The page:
The electoral system is unusual and interesting. As best I can tell, it is a parallel two-tier PR system. There is a national tier with a district magnitude (M) of 16, of which the CDP won 8 seats. This tier is quite clearly not compensatory: the seats won here are just added to the seats won in the provincial contests. It is in the latter that things get interesting. There are 111 provincial seats divided among 45 provincial districts. This works out to an average magnitude (ignoring the national seats) of 2.47.

Of the 45 districts, 37 have M=2. These 74 seats represent two thirds of all the seats in the provincial tier, and 58% of the entire parliament. This must be the highest share of two-seat districts of any country other than Chile (where all districts in both houses elect two members*). As we know from Chile, or from electoral-system theory, two-seat districts with a non-majoritarian formula systematically favor the second-largest party or alliance, in contrast to the usual rule that smaller magnitudes favor larger parties under proportional or “semi”-proportional allocation formula. Such over-representation was the explicit aim of the Chilean system’s designers, who were inside the former dictatorship and had evidence from the 1988 plebiscite that they would be the second largest political force in the country upon a return to fair elections.

I know nothing about Burkina Faso politics prior to what I have learned today, but it is hard to imagine that an electoral system with a majority of its seats elected in two-member districts was not deliberately designed to offer a boost to the second political force in each province. I can’t say the second nationally, as in Chile, because it appears that there is no single nationwide force in opposition to the CDP. Even so, the second largest party, the Union for Progress and Change, with 19 seats in the parliament, was significantly overrepresented: 14.96% of the seats on 11.1% of the national votes. (I should note that it is not clear to me whether voters get a single vote or separate national and provincial votes, although it seems that they might be separate; Adam Carr reports “voting for members elected from national lists” and that is what I am referring to here, until I turn to “voting for members elected by province” below). The 18 seats for the third largest party in parliament, the Alliance for Democracy, give it 14.17% on 11.2% of the votes. So the Chilean pattern is evident here, too.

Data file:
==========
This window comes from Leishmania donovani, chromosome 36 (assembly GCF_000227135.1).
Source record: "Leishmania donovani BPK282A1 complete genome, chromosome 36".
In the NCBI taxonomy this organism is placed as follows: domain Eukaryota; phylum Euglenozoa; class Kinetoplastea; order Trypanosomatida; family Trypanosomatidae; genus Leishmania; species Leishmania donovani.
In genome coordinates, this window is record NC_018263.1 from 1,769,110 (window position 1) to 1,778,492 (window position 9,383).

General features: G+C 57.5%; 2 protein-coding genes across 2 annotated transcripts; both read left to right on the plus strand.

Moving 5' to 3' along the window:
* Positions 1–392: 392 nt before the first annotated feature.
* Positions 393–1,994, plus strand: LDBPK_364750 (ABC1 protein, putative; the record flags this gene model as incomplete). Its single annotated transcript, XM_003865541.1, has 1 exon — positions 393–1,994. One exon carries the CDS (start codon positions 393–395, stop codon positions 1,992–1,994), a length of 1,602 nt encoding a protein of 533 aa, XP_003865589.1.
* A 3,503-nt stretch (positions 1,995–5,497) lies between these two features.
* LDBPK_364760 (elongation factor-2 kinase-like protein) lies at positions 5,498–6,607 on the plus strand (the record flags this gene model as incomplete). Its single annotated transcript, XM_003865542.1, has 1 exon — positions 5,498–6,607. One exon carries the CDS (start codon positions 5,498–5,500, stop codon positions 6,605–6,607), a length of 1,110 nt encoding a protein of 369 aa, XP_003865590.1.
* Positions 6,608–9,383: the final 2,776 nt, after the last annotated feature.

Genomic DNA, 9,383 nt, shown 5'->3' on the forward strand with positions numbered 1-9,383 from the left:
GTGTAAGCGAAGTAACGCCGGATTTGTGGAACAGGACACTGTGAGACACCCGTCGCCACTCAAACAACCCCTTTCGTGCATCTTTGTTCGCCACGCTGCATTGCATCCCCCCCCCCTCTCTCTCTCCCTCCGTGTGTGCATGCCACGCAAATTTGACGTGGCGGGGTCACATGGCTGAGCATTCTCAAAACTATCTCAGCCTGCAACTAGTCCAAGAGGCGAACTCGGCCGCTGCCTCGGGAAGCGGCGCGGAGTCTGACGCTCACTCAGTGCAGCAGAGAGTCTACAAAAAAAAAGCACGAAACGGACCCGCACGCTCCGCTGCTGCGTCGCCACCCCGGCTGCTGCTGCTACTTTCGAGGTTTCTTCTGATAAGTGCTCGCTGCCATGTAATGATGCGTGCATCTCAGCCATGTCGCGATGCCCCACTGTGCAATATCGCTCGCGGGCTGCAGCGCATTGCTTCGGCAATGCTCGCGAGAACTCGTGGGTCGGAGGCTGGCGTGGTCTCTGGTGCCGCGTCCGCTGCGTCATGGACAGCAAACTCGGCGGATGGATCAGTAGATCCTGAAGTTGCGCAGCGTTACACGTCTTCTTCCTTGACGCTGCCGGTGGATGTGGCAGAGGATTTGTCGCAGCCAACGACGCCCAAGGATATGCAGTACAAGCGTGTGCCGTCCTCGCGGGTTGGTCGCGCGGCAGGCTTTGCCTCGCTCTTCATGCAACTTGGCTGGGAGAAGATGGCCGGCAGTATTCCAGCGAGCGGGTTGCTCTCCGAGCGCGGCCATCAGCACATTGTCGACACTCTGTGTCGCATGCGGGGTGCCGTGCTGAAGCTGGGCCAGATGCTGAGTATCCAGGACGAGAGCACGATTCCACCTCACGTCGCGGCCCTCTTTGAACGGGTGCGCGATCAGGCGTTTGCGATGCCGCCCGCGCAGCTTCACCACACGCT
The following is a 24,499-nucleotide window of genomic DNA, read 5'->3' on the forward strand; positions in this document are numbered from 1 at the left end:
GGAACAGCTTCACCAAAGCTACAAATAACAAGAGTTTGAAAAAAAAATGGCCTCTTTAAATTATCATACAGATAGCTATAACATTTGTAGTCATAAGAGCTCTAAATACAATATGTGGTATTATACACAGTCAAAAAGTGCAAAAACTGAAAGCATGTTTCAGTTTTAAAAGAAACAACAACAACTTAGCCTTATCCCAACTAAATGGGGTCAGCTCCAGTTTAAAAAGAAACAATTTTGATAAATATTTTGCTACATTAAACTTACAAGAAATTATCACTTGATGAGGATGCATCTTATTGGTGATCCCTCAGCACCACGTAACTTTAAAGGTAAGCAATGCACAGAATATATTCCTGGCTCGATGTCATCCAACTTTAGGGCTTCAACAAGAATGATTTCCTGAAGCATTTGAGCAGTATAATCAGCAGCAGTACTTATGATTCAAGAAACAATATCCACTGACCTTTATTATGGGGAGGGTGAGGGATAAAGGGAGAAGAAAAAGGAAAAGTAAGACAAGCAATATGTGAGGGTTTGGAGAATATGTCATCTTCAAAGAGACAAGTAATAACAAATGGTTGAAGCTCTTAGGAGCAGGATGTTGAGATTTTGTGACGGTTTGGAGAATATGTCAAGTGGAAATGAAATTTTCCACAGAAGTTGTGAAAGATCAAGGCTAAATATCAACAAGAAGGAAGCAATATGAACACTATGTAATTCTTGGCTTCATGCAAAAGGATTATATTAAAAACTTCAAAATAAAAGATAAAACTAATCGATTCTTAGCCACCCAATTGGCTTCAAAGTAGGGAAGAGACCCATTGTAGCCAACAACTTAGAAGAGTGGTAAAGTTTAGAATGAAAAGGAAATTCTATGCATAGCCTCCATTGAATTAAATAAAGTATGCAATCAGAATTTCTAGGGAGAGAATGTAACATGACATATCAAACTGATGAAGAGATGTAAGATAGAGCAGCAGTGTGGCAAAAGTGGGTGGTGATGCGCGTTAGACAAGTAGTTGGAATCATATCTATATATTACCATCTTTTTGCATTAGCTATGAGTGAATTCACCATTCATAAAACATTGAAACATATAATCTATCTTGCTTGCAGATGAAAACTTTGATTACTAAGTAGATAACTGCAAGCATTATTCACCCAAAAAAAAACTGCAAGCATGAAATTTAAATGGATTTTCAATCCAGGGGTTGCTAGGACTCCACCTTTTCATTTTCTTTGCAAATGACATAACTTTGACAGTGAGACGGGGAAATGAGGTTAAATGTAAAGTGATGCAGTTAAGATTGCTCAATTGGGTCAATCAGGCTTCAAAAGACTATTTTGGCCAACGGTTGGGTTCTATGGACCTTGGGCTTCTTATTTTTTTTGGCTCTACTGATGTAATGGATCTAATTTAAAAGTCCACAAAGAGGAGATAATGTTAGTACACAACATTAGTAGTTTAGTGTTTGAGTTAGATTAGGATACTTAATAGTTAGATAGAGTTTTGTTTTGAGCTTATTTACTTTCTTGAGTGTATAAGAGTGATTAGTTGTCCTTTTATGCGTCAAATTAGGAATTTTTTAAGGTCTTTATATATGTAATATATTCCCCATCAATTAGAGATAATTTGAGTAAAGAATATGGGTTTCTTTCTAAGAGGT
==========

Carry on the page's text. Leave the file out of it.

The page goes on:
Moreover, unlike Chile’s use of D’Hondt, in which a list wins both seats if it doubles the votes of the second list in the district, in Burkina Faso there are cases of the second list being well under half the votes of the CDP yet getting a seat. So not only the district magnitude, but also the formula, appear designed to boost the seat share of the runner-up. Take the case of Banwa province. Here the CDP had 55.6% of the vote and the Alliance for Democracy had 15.3%. That’s a votes ratio of 3.6:1. Yet each has one seat. There are numerous other examples of ratios of 2.5:1 or greater in the two-seat districts, but the seats splitting 1:1.

Of course, sometimes the CDP is not the largest party in a province, and the M=2 system then benefits it. For example, in Bougouriba, the CDP won 37.8% to 42.4% for the Union for Progress and Change. There are three other districts, all with M=2, where the CDP came in second place, but strong enough to get a seat. In addition, there were six districts, also all M=2, where the CDP managed both seats on vote percentages ranging downward from 88% to 60.3%.

What about the districts with magnitudes greater than two, aside from the national district? We have four cases of M=4, two of M=3, and one each of M=6 and M=9. Note the dominance of even magnitudes. Aside from M=2, the most favorable to parties other than the largest would be, of course, M=4. In each the four M=4 districts, the CDP got two seats on vote percentages ranging from 37.8% to 52.4%. In one of them, Yatenga, the runner-up won both of the other seats on just 35.5% of the vote (to the CDP’s 45.5%). This was one of only two provincial districts in which a party other than the CDP won more than one seat; the other was the one M=9 district. Even there, the second party was somewhat over-represented (2 seats on 20.2%).